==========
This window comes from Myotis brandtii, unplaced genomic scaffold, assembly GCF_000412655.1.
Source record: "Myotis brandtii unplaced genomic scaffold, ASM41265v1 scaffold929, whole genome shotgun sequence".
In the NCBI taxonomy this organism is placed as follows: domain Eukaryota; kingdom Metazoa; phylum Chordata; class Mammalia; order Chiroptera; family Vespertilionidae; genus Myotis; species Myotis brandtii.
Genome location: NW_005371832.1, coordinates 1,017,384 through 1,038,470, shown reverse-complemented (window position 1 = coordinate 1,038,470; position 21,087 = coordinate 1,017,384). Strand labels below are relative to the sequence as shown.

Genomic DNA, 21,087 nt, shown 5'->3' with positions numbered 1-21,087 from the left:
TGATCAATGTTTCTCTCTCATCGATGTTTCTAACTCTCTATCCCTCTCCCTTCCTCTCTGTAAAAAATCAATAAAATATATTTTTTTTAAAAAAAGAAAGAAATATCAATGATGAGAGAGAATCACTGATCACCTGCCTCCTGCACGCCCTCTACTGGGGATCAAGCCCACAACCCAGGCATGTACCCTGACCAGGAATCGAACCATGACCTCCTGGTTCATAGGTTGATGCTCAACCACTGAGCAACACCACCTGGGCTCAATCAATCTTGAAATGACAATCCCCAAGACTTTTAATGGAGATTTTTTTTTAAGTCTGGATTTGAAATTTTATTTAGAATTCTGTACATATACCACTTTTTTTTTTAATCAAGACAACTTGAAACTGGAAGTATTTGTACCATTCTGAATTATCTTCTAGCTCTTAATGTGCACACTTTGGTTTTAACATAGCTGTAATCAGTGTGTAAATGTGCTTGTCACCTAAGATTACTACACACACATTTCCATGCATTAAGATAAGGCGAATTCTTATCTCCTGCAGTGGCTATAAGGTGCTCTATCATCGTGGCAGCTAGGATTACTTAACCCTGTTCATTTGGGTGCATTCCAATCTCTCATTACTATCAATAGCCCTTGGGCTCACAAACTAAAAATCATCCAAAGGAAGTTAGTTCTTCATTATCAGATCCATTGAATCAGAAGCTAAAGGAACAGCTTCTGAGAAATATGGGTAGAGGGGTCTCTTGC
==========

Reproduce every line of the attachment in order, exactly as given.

This window comes from Myotis brandtii, unplaced genomic scaffold, assembly GCF_000412655.1.
Source record: "Myotis brandtii unplaced genomic scaffold, ASM41265v1 scaffold929, whole genome shotgun sequence".
In the NCBI taxonomy this organism is placed as follows: domain Eukaryota; kingdom Metazoa; phylum Chordata; class Mammalia; order Chiroptera; family Vespertilionidae; genus Myotis; species Myotis brandtii.
Genome location: NW_005371832.1, coordinates 1,017,384 through 1,038,470, shown reverse-complemented (window position 1 = coordinate 1,038,470; position 21,087 = coordinate 1,017,384). Strand labels below are relative to the sequence as shown.

Genomic DNA, 21,087 nt, shown 5'->3' with positions numbered 1-21,087 from the left:
TGATCAATGTTTCTCTCTCATCGATGTTTCTAACTCTCTATCCCTCTCCCTTCCTCTCTGTAAAAAATCAATAAAATATATTTTTTTTAAAAAAAGAAAGAAATATCAATGATGAGAGAGAATCACTGATCACCTGCCTCCTGCACGCCCTCTACTGGGGATCAAGCCCACAACCCAGGCATGTACCCTGACCAGGAATCGAACCATGACCTCCTGGTTCATAGGTTGATGCTCAACCACTGAGCAACACCACCTGGGCTCAATCAATCTTGAAATGACAATCCCCAAGACTTTTAATGGAGATTTTTTTTTAAGTCTGGATTTGAAATTTTATTTAGAATTCTGTACATATACCACTTTTTTTTTTAATCAAGACAACTTGAAACTGGAAGTATTTGTACCATTCTGAATTATCTTCTAGCTCTTAATGTGCACACTTTGGTTTTAACATAGCTGTAATCAGTGTGTAAATGTGCTTGTCACCTAAGATTACTACACACACATTTCCATGCATTAAGATAAGGCGAATTCTTATCTCCTGCAGTGGCTATAAGGTGCTCTATCATCGTGGCAGCTAGGATTACTTAACCCTGTTCATTTGGGTGCATTCCAATCTCTCATTACTATCAATAGCCCTTGGGCTCACAAACTAAAAATCATCCAAAGGAAGTTAGTTCTTCATTATCAGATCCATTGAATCAGAAGCTAAAGGAACAGCTTCTGAGAAATATGGGTAGAGGGGTCTCTTGC